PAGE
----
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How the council works

The council’s constitution explains

  • how the different parts of the council work together
  • how we make our decisions
  • how you can have your say

The constitution sets out the procedures which we follow to ensure efficiency, transparency and accountability to local people.

Some of these processes are required by law, while others are a matter for the council to choose.


Read the latest version of the constitution as a full document or in its individual parts:

To read the current document, make sure you select the most up to date version (by month).

Council constitution

Flag flying policy Toggle accordion

This policy applies to Barking Town Hall as the council’s main administrative building. It will act as a guide, along with the plain English guide to flying flags.

Flags flown daily

The Borough Flag

Also flown at half mast to mark the death/funeral of a council employee or former employee.

The Union Flag

In accordance with guidance from the Department for Culture and Media and Sport, also flies in recognition of these occasions:

  • 9 January - birthday of The Duchess of Cambridge
  • 29 January - birthday of The Countess of Wessex
  • 6 February - Her Majesty’s accession
  • 19 February - birthday of The Duke of York
  • March (second Monday) - Commonwealth Day
  • 10 March - birthday of The Earl of Wessex
  • 21 April - birthday of Her Majesty The Queen
  • 9 May - Europe Day
  • 2 June - Coronation Day
  • 10 June - birthday of The Duke of Edinburgh
  • 17 June - official celebration of Her Majesty’s birthday
  • 21 June - birthday of The Duke of Cambridge
  • 17 July - birthday of The Duchess of Cornwall
  • 15 August - birthday of The Princess Royal
  • November (second Sunday) - Remembrance Sunday
  • 14 November - birthday of The Prince of Wales
  • 20 November - Her Majesty’s wedding day
  • the day of the opening of a session of the Houses of Parliament by Her Majesty (see note 1)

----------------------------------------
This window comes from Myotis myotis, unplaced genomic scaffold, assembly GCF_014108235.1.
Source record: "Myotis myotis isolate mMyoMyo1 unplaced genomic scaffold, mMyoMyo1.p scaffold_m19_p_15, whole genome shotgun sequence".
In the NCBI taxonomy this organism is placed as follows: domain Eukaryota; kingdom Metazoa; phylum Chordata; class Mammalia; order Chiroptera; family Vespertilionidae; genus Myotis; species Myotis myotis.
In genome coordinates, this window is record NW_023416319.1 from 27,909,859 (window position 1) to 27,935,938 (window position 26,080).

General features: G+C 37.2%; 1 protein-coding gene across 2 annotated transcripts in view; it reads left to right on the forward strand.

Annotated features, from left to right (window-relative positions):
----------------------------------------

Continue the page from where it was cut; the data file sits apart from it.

• the day of the prorogation of a session of the Houses of Parliament by Her Majesty (see note 1)


  1. The Union Flag should be flown on this day even if Her Majesty does not perform the ceremony in person. Flags should only be flown in the greater London area.

The Union Flag flown at half mast:

  • On the death/funeral of the Sovereign, another member of the Royal Family, the Prime Minister or other dignitary - as advised by the Department of Culture, Media and Sport.
  • On the death/funeral of a service officer in the armed forces from the borough.
  • The death/funeral of a serving or former local member of parliament or serving or former local councillor.
  • To mark Holocaust Day on 27 January along with the flying of the Holocaust Flag.

The EU Flag

The European Union Flag also flies in recognition of European Union Day on 9 May

Flags flown at other times

Additionally the leader of the council has discretion to fly flags as appropriate at other times (for example when the national football team is playing in the World Cup).

Flags will not be flown during severe weather warning and planned maintenance.

Other flags Toggle accordion

Cross of St George Flag

On St George’s Day on 23 April

Rainbow Flag

On the Day against homophobia on 17 May, and during February for LGBT History Month.

Armed Forces Day Flag

Armed Forces Day takes place on the last Saturday of June. In 2018, it took place on Saturday 30 June. Celebrations began on Monday 25 June when the Armed Forces Day flag was raised, and flown all week.

Windrush Flag

Recognising Windrush Day on 22 June with an annual celebration to honour the history and legacy of the Windrush generation   

Remembering Srebrenica Flag

On international day of memorial for the victims of the genocide on 11 July.

Disablement Flag

On international day of persons with disabilities on 3 December.

Baby Loss Awareness Flag

On 15 October to mark International Pregnancy and Infant Loss Remembrance Day.

Transgender Pride Flag

On 20 November to mark Transgender Day of Remembrance.

White Ribbon Flag

On 25 November to mark the campaign to stop male violence against woman and girls.

Donate a flag Toggle accordion

To celebrate the diversity of the borough and the heritage and identity of our residents, and to show civic pride, the council invites members of the community to organise flag raising events to mark days of significance for nations, communities and minority groups represented within the borough.

Donate a flag events are community-led and local organisers are responsible for planning and delivering the event, with some support from the council.

The council will offer use of the Town Square and Town Hall for your event and fly the chosen flag on the Town Hall flagpole for the day.

A key requirement is that the flag which will be used for the event is donated to the council by the community. The flag will then be used for future events regarding that nation, community or group.

Donate a flag guide

Anyone wishing to organise such an event should read and follow the instructions in the guide.

Donate a flag guidance (DOCX, 43 KB)

Events will only be considered if the event request form has been completed and submitted 4 weeks in advance of the proposed date of the event.

Contact the Leader’s Office for further information.

Leader’s Office

020 8724 2101